Do not expect to buy a pizza and share it. Pizzas in France are individual affairs. Each person orders one for himself. It is quite possible to eat the entire thing oneself, since the crusts on pizzas in France are very thin. And I do mean very thin. A pizza for one is a bit larger than a regular dinner plate in diameter. The ingredients are kind of sparse. There aren't tons of thick stringy cheese and piles of meat. If you're hungry you can do it with no problem at all. If you do ask to share you'll be scowled at by the waiter.
NO Doggie Bags!
The same goes for “doggie bags”, which we all know never make it to the dog.
If you don't finish your meal anywhere, and that goes for creperies, brasseries and restaurants, and everywhere else except McDonald's or other street foods, you should not ask to take the rest home. This simply is not done. You'll be met with the same look you would receive if you asked to go have a rummage around the restaurant's garbage containers out back for your lunch the next day.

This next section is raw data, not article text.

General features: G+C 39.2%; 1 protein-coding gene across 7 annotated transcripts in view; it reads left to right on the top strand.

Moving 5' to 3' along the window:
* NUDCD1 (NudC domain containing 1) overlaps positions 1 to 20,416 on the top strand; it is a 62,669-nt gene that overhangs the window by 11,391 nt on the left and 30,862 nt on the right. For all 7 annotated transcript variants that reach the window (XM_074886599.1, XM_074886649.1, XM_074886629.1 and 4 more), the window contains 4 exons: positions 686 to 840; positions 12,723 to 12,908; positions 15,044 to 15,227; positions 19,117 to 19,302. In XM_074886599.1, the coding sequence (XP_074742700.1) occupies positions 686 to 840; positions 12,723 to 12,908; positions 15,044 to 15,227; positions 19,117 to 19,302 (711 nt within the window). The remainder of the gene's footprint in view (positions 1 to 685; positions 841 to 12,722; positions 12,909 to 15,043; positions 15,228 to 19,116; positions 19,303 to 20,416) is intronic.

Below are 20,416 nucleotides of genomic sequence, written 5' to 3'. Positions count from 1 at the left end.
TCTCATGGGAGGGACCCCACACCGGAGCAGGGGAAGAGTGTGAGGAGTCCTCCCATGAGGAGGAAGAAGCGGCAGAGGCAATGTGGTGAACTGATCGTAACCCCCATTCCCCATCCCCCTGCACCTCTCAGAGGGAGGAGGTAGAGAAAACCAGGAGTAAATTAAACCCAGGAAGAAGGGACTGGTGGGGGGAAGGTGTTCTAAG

It's just not in France's habits to order food and then partially eat it, asking for a container to bring the rest back home.
I don't know why, since they are the country with the most dogs per capita in the world, but their doggies do not get bags of restaurant food.
After your pizza you could possibly have room for dessert, maybe not, but if you like ice cream, go for a sundae. France has fabulous ice cream, and their sundae combinations are wonderful.
The ice cream is made with real cream, from cows. You can taste the difference with one tiny spoonful. The texture is much creamier than American ice cream too. They also have really great sorbets which are light and fruity.
Regarding desserts, it isn't rare to see someone, quite often women by the way, not finish their pizza and then go ahead and order dessert. Different parental sermonizing must be at the root of this. But it is also quite possibly why the French are not noticeably obese. They eat dessert.
Is this a cool country or what?